Move Your Body, Strengthen Your Soul

July 10, 2015Rabbi David Z. Vaisberg

There was a time in my life where I had a lot of trouble sleeping. When I encountered the following Talmudic text, I empathized with Rabbi Yohanan whole-heartedly: “Rabbi Yohanan said: If one says, ‘I swear that I will not sleep for three nights,’ he should be flogged, and afterward he may go right to sleep” (Babylonian Talmud Sukkot 53a). As many of us know so well, if you can sleep at night, don’t squander it.

There’s another truth inherent in this text. When a person cannot sleep, and has gone nights without it, sometimes the answer is physical exertion. Let’s be clear, I’m not advocating flogging. But, as Rabbi Yohanan points out, there’s nothing like going through a physical ordeal to help you sleep.

When going through my bout of insomnia, I confided in a friend, a dancer – someone whose work continually required a mind-body connection. She asked me if I exercised regularly, and when I said no, she answered with what seemed to be the simplest truth in the world: “Of course you can’t sleep. Your mind may be exhausted, but your body is wide awake. Start exercising, and you’ll sleep like a baby.”

And I did.

Mind, body, and soul are inextricably linked. For any to function at peak levels, all must be nourished. The rabbis understood this, and the great sage Maimonides published a great deal on the topic (see Fred Rosner’s Medicine in the Mishneh Torah of Maimonides). The great Hasidic and mystical master, the Baal Shem Tov, taught, “You may be free from sin, but if your body is not strong, your soul will be too weak to serve God aright. Maintain your health and preserve your strength” (from The Hasidic Anthology: Tales and Teachings of the Hasidim). In other words, you can’t care for your soul without caring for your body.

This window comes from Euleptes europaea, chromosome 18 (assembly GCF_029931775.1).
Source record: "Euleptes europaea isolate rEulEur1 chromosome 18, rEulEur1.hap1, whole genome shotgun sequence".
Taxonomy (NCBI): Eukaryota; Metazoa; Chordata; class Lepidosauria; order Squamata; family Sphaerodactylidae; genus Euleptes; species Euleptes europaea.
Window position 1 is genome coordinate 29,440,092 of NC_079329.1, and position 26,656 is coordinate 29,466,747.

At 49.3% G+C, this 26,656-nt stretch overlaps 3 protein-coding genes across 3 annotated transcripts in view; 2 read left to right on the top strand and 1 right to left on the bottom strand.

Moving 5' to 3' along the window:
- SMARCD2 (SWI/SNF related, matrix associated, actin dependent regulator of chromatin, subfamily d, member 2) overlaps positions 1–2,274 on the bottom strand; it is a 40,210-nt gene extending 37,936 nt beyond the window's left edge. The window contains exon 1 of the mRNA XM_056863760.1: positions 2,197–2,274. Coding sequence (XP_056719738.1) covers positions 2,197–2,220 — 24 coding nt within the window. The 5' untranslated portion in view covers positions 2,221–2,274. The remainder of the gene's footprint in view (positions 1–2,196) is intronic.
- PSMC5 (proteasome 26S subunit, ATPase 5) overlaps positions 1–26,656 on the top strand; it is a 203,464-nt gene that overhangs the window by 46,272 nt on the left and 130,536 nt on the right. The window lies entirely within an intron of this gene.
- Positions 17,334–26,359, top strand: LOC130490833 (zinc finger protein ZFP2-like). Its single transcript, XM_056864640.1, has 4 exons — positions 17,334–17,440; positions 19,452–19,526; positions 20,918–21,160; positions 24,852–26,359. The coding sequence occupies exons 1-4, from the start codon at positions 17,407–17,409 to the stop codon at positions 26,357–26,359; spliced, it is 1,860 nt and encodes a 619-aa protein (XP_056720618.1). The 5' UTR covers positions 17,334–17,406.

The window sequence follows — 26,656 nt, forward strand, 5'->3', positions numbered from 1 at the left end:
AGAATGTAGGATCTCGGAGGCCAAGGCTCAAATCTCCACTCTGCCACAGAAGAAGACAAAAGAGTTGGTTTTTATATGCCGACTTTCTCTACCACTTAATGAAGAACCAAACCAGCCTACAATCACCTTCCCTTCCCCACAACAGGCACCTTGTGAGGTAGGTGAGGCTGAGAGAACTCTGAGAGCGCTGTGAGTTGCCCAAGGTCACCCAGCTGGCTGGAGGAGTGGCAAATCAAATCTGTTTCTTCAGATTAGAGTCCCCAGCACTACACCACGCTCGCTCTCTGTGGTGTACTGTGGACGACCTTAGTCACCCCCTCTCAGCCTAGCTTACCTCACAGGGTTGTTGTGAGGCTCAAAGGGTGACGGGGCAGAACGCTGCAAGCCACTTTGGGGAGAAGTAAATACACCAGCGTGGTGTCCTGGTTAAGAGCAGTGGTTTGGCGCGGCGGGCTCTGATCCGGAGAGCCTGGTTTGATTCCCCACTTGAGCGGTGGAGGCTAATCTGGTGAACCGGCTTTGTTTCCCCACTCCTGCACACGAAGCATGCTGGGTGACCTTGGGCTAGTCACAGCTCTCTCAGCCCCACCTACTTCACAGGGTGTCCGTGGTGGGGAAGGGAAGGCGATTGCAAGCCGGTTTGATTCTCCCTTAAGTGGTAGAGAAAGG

Our priorities in life are many: providing for our loved ones, succeeding in business, continually learning, helping those around us. When we spend too much on these without looking after ourselves, we prove unable to reach our full potential.

Realizing that I needed to do something to balance the more cerebral and spiritual work of my rabbinate (and the generally exhausting work of fatherhood), I took up long-distance running.

To my surprise, I loved it.

I love being in nature, feeling the sun on my skin, the internal rhythms as my muscles stretch and contract in sync with my breathing. I love that staying on my feet for hours at a time is as much a mental challenge as a physical one – so much so that I tend to listen to dense audiobooks on topics like American history and quantum physics to keep my mind engaged while my legs do their work. And I love that this physical exercise, not only giving me the later result of a great night of sleep, opens my mind almost immediately to eruptions of creativity. Sometimes so many ideas rush at me after 30 minutes on my feet that I have to pause to write them down, lest I forget. I only intended for running to address my physical need, but I realize now that it nourishes all parts of my life.

Summer offers so many ways to enjoy the outdoors, and many of can involve exercise. Take this summer season as an opportunity to try something new: running, biking, a team sport, or even leisurely strolls – whatever your abilities permit. In focusing on the sh’leimut (wholeness) of our bodies, we will allow for sh’leimut of our souls. We are holy vessels, made in the divine image, worthy of holy treatment. So take that break from your desk or couch, and get outside. It’s a mitzvah!

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